In between my ride to Portsmouth and my upcoming “grand” summer tour, I had a spare Saturday and was keen for another good day’s touring. The Portsmouth ride had taken it out of me. It had incapacitated me for two days and I was desperate to have a more successful ride before setting off to Belgium on a five day trip.
A recent drive across West Sussex on work business had made me realise that I know little of that half of the wider County and so I plotted a horse shoe shaped route design taking in a trip loosely following a large part of the border. The route would start in Shoreham and finish up in Chichester.
Having planned my route I duly noted the trains needed to get me to the start point; and then awoke so early on the Saturday morning that I ended up just getting up and getting a train an hour earlier than anticipated. The journey was spent having a pleasant hour of conversation with Trevor; someone I used to commute with before he retired. He was off on one of his days out getting the train down past Southampton and then using his bus pass to travel around the New Forest. He does these sort of trips on a regular basis and they sound great!
I left him at Brighton station as I had a different connection than him that would get me to Shoreham. So after a short trip along the Brighton and Hove conurbation I was getting off the train and ready to ride.
Although I don’t know too much of West Sussex I was starting off along fairly familiar territory. Shoreham station is right on national cycle route NCN2 and I followed it very briefly past the old town centre to the river front. At that point rather than crossing the bridge (which would have sent me back in the direction of Portsmouth) I turned to follow the River Adur upstream. After a bit of winding around to leave Shoreham (the normal cycle path along the river was closed at the town end and I had to follow some roads instead) I was soon on the river bank path/cycle way and following NCN223 a.k.a. The Downslink; so named as it provides a route between the North Downs and the South Downs Ways.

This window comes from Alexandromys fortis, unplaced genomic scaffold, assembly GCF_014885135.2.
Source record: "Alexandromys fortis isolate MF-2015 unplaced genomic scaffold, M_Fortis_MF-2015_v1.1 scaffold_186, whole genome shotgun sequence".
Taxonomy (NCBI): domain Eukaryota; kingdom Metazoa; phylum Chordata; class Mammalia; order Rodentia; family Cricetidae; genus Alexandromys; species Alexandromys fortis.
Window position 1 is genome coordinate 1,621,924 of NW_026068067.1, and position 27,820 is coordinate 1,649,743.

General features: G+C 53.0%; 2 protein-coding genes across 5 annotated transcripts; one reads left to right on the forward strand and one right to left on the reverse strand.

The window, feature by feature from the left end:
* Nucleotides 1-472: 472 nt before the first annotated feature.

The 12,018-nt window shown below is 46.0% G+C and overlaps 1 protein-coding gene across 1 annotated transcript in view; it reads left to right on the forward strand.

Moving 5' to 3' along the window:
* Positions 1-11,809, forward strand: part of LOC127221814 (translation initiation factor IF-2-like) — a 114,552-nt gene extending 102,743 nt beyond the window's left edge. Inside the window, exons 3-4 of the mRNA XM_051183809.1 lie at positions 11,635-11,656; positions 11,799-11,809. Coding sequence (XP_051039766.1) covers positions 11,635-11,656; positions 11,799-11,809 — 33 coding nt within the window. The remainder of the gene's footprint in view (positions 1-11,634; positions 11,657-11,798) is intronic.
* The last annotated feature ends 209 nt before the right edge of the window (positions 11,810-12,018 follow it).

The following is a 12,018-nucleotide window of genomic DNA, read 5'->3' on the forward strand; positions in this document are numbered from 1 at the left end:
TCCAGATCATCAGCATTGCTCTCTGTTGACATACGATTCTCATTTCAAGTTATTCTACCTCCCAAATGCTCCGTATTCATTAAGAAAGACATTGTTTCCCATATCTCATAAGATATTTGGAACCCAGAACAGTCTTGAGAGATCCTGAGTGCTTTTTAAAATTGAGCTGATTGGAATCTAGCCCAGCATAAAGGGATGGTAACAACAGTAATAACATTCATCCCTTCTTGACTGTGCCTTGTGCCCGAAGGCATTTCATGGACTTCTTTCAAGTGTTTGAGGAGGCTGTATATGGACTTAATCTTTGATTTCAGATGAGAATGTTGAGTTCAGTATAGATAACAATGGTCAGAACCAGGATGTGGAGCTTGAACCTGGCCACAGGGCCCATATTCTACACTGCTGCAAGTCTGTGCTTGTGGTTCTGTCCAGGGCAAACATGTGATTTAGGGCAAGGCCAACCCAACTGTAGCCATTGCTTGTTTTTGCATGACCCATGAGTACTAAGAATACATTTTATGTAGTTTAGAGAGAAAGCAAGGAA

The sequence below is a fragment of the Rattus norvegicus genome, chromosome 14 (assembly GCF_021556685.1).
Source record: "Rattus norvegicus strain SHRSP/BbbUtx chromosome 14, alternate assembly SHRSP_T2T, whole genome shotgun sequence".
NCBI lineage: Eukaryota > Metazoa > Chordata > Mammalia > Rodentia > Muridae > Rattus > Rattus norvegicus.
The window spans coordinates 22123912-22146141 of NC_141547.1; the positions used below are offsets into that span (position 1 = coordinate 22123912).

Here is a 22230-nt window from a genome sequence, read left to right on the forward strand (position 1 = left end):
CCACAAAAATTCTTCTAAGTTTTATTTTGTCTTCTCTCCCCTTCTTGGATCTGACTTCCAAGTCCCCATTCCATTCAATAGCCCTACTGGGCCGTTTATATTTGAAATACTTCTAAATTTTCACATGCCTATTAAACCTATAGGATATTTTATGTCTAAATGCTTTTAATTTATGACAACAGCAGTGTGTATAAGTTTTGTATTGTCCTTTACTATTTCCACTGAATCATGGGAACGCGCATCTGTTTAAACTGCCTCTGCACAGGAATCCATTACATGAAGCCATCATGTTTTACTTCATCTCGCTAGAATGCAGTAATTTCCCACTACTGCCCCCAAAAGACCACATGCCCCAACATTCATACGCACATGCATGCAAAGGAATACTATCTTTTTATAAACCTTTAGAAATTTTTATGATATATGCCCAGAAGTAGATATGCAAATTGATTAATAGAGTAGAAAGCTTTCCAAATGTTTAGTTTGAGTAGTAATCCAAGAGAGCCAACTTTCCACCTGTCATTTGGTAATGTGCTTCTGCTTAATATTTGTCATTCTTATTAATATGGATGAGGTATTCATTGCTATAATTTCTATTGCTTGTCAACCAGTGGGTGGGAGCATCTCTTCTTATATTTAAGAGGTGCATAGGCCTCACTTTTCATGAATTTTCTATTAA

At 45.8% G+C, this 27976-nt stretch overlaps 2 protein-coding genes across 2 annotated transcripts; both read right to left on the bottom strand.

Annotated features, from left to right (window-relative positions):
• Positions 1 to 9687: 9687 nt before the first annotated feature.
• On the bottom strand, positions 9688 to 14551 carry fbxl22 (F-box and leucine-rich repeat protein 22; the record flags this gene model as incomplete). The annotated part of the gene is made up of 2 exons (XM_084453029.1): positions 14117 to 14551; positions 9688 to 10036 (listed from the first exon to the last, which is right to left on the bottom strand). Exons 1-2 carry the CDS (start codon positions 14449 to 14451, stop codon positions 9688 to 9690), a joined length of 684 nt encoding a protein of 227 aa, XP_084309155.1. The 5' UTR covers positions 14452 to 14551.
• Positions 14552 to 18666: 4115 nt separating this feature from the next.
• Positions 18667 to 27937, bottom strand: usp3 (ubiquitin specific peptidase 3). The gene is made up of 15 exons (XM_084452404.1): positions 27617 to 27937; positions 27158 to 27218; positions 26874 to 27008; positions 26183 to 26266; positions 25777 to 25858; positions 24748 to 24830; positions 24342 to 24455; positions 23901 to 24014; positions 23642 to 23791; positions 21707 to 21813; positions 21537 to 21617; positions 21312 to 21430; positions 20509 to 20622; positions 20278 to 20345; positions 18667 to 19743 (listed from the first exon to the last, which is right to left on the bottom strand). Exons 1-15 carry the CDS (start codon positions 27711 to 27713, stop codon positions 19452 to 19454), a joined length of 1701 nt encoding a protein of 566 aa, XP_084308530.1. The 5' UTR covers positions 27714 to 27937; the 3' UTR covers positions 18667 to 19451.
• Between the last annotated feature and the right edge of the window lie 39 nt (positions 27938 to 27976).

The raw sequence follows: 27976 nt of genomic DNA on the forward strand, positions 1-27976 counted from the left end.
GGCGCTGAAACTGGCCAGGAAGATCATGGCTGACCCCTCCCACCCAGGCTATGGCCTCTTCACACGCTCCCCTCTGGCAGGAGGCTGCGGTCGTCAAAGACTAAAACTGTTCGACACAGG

From Shoreham north the route follows the river side past the old Shoreham Bridge, the former Cement Works and Quarry, and then crosses the river bound for Steyning. At the point at which the track crosses the river I deviated from the main path and followed the back lanes into Steyning through Annington instead. There is nothing wrong with the path into Steyning; I just fancied trying something different.
At Steyning the Downslink passes near the bottom of Bramber Castle (worth a quick diversion to investigate) and then winds along some rough track before joining the old railway line that forms the basis of most of the Downlink. However from a previous trip along that section I found the track was so rough, and the railway line not much better, that instead I passed through Steyning, shooting through the lovely village centre, and followed the B2135 road for a few miles instead. Whilst there is a moderate amount of traffic on this road I have found it to be much easier going than the official cycle route. Judging by the number of cyclists I saw on the road I’m not the only person to have made that assessment of this part of the Downslink.
Just to the South of Partridge Green is where the Downslink and the road re-join briefly. The junction is marked by the presence of the excellent ‘Stan’s Bike Shack‘ – a popular landmark for cyclists in the area. Although I had only done ten miles so far I had deliberately only had the very lightest of breakfasts before setting off; entirely so that I could have an excuse to pull in at Stan’s. Although still fairly early there was already a good array of bikes parked up, but it didn’t take long for a cappuccino and a bacon sandwich to arrive at my table.